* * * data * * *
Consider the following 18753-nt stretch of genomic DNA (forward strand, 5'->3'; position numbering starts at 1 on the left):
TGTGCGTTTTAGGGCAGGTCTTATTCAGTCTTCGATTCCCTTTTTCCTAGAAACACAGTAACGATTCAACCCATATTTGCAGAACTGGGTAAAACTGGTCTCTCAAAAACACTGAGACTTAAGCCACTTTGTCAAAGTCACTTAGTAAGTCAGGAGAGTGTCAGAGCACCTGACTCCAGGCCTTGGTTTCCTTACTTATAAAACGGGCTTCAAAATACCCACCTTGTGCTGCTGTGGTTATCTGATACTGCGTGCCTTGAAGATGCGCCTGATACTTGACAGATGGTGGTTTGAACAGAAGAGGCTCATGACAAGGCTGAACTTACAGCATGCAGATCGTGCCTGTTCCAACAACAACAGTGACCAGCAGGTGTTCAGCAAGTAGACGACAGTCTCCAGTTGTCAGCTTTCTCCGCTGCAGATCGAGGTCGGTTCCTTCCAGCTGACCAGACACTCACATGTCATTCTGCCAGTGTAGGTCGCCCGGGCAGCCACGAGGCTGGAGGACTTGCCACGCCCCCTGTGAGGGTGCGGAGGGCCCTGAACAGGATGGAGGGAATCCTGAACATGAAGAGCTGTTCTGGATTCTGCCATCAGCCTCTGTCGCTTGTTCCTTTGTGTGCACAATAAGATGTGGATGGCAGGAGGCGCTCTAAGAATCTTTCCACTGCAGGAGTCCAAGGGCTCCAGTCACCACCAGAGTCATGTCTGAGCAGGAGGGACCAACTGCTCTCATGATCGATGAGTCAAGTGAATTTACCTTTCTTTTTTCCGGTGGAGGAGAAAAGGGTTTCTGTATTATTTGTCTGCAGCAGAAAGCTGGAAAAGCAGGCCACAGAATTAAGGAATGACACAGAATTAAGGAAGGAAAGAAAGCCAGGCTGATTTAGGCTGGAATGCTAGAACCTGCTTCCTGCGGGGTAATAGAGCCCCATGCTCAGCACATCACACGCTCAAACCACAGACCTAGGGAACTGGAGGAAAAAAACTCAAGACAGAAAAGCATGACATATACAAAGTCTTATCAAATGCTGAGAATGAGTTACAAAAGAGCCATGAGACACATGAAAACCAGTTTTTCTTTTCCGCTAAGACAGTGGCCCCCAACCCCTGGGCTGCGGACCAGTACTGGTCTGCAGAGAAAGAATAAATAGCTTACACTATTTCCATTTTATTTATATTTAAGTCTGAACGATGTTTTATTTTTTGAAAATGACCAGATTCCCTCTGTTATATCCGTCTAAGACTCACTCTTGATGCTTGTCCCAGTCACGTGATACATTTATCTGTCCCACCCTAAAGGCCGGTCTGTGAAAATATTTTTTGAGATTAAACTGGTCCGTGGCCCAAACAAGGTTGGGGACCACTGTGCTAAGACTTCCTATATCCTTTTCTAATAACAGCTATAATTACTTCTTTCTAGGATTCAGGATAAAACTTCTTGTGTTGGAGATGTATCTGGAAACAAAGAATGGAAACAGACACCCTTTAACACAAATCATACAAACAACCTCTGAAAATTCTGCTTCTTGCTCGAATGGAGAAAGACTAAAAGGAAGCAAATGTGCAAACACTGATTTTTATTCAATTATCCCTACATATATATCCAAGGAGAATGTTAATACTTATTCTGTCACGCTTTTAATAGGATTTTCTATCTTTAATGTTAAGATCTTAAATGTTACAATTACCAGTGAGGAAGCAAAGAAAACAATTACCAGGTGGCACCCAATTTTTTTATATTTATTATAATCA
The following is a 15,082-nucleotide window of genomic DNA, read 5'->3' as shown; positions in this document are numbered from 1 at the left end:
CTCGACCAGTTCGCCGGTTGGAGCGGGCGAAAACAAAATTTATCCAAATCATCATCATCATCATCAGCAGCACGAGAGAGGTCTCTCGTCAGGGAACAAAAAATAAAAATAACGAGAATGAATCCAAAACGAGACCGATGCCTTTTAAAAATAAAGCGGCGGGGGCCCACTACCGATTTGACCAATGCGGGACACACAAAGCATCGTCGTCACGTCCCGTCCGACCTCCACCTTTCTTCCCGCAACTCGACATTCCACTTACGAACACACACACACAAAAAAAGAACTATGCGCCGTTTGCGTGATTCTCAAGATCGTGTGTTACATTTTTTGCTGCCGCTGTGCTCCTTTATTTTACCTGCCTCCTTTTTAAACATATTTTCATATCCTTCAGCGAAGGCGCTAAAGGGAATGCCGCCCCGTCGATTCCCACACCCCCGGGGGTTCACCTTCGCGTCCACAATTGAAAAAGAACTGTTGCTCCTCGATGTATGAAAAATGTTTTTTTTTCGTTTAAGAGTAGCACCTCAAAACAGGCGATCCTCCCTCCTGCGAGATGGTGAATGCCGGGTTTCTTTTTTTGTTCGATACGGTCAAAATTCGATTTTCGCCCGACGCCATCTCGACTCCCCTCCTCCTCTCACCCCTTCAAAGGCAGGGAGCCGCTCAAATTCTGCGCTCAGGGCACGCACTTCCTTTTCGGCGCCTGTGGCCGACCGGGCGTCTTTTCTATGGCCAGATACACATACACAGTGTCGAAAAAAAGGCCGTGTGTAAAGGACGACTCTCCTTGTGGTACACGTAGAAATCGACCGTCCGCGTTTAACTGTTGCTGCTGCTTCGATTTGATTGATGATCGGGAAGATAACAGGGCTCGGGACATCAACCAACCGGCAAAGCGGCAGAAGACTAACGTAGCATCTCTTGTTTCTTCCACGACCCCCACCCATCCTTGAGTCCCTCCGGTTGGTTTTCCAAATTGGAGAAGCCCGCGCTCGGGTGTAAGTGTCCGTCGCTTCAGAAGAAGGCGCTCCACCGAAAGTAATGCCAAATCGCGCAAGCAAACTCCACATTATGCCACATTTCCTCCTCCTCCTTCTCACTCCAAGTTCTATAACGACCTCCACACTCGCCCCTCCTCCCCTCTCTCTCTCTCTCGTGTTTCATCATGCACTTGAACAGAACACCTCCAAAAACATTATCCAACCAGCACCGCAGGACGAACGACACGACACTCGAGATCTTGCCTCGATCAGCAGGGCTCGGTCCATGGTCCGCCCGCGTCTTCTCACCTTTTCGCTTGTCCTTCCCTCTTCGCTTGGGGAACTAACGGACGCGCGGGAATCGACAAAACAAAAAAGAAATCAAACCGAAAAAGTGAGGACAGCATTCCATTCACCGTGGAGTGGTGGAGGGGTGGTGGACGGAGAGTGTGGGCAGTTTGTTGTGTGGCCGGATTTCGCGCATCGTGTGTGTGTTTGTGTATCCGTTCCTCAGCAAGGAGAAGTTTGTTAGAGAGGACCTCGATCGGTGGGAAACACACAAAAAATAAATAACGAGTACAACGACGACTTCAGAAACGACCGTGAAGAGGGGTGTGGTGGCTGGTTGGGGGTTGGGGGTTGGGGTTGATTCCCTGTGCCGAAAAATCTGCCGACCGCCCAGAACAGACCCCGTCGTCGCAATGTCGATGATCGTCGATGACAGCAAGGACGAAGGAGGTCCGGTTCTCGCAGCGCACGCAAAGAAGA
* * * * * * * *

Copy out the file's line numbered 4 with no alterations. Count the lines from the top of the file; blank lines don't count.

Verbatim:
CTCGACCAGTTCGCCGGTTGGAGCGGGCGAAAACAAAATTTATCCAAATCATCATCATCATCATCAGCAGCACGAGAGAGGTCTCTCGTCAGGGAACAAAAAATAAAAATAACGAGAATGAATCCAAAACGAGACCGATGCCTTTTAAAAATAAAGCGGCGGGGGCCCACTACCGATTTGACCAATGCGGGACACACAAAGCATCGTCGTCACGTCCCGTCCGACCTCCACCTTTCTTCCCGCAACTCGACATTCCACTTACGAACACACACACACAAAAAAAGAACTATGCGCCGTTTGCGTGATTCTCAAGATCGTGTGTTACATTTTTTGCTGCCGCTGTGCTCCTTTATTTTACCTGCCTCCTTTTTAAACATATTTTCATATCCTTCAGCGAAGGCGCTAAAGGGAATGCCGCCCCGTCGATTCCCACACCCCCGGGGGTTCACCTTCGCGTCCACAATTGAAAAAGAACTGTTGCTCCTCGATGTATGAAAAATGTTTTTTTTTCGTTTAAGAGTAGCACCTCAAAACAGGCGATCCTCCCTCCTGCGAGATGGTGAATGCCGGGTTTCTTTTTTTGTTCGATACGGTCAAAATTCGATTTTCGCCCGACGCCATCTCGACTCCCCTCCTCCTCTCACCCCTTCAAAGGCAGGGAGCCGCTCAAATTCTGCGCTCAGGGCACGCACTTCCTTTTCGGCGCCTGTGGCCGACCGGGCGTCTTTTCTATGGCCAGATACACATACACAGTGTCGAAAAAAAGGCCGTGTGTAAAGGACGACTCTCCTTGTGGTACACGTAGAAATCGACCGTCCGCGTTTAACTGTTGCTGCTGCTTCGATTTGATTGATGATCGGGAAGATAACAGGGCTCGGGACATCAACCAACCGGCAAAGCGGCAGAAGACTAACGTAGCATCTCTTGTTTCTTCCACGACCCCCACCCATCCTTGAGTCCCTCCGGTTGGTTTTCCAAATTGGAGAAGCCCGCGCTCGGGTGTAAGTGTCCGTCGCTTCAGAAGAAGGCGCTCCACCGAAAGTAATGCCAAATCGCGCAAGCAAACTCCACATTATGCCACATTTCCTCCTCCTCCTTCTCACTCCAAGTTCTATAACGACCTCCACACTCGCCCCTCCTCCCCTCTCTCTCTCTCTCGTGTTTCATCATGCACTTGAACAGAACACCTCCAAAAACATTATCCAACCAGCACCGCAGGACGAACGACACGACACTCGAGATCTTGCCTCGATCAGCAGGGCTCGGTCCATGGTCCGCCCGCGTCTTCTCACCTTTTCGCTTGTCCTTCCCTCTTCGCTTGGGGAACTAACGGACGCGCGGGAATCGACAAAACAAAAAAGAAATCAAACCGAAAAAGTGAGGACAGCATTCCATTCACCGTGGAGTGGTGGAGGGGTGGTGGACGGAGAGTGTGGGCAGTTTGTTGTGTGGCCGGATTTCGCGCATCGTGTGTGTGTTTGTGTATCCGTTCCTCAGCAAGGAGAAGTTTGTTAGAGAGGACCTCGATCGGTGGGAAACACACAAAAAATAAATAACGAGTACAACGACGACTTCAGAAACGACCGTGAAGAGGGGTGTGGTGGCTGGTTGGGGGTTGGGGGTTGGGGTTGATTCCCTGTGCCGAAAAATCTGCCGACCGCCCAGAACAGACCCCGTCGTCGCAATGTCGATGATCGTCGATGACAGCAAGGACGAAGGAGGTCCGGTTCTCGCAGCGCACGCAAAGAAGA